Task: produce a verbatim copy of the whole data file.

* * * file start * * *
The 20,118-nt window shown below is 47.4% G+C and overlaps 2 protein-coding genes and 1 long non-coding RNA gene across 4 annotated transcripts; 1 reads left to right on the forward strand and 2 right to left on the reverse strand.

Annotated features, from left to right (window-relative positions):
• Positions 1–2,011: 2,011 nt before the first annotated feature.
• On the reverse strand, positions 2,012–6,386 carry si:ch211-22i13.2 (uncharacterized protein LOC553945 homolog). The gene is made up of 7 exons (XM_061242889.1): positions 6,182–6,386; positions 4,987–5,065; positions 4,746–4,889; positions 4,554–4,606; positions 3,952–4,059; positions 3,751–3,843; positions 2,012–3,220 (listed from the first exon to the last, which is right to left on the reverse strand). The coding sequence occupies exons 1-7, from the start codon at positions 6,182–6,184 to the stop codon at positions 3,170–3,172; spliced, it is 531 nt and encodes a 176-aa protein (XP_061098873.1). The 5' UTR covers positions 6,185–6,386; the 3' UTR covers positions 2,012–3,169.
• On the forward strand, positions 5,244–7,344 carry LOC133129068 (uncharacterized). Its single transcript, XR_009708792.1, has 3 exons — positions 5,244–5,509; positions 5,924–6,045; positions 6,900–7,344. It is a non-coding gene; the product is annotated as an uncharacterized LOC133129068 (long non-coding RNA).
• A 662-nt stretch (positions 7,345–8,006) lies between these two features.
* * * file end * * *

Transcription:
The 20,118-nt window shown below is 47.4% G+C and overlaps 2 protein-coding genes and 1 long non-coding RNA gene across 4 annotated transcripts; 1 reads left to right on the forward strand and 2 right to left on the reverse strand.

Annotated features, from left to right (window-relative positions):
• Positions 1–2,011: 2,011 nt before the first annotated feature.
• On the reverse strand, positions 2,012–6,386 carry si:ch211-22i13.2 (uncharacterized protein LOC553945 homolog). The gene is made up of 7 exons (XM_061242889.1): positions 6,182–6,386; positions 4,987–5,065; positions 4,746–4,889; positions 4,554–4,606; positions 3,952–4,059; positions 3,751–3,843; positions 2,012–3,220 (listed from the first exon to the last, which is right to left on the reverse strand). The coding sequence occupies exons 1-7, from the start codon at positions 6,182–6,184 to the stop codon at positions 3,170–3,172; spliced, it is 531 nt and encodes a 176-aa protein (XP_061098873.1). The 5' UTR covers positions 6,185–6,386; the 3' UTR covers positions 2,012–3,169.
• On the forward strand, positions 5,244–7,344 carry LOC133129068 (uncharacterized). Its single transcript, XR_009708792.1, has 3 exons — positions 5,244–5,509; positions 5,924–6,045; positions 6,900–7,344. It is a non-coding gene; the product is annotated as an uncharacterized LOC133129068 (long non-coding RNA).
• A 662-nt stretch (positions 7,345–8,006) lies between these two features.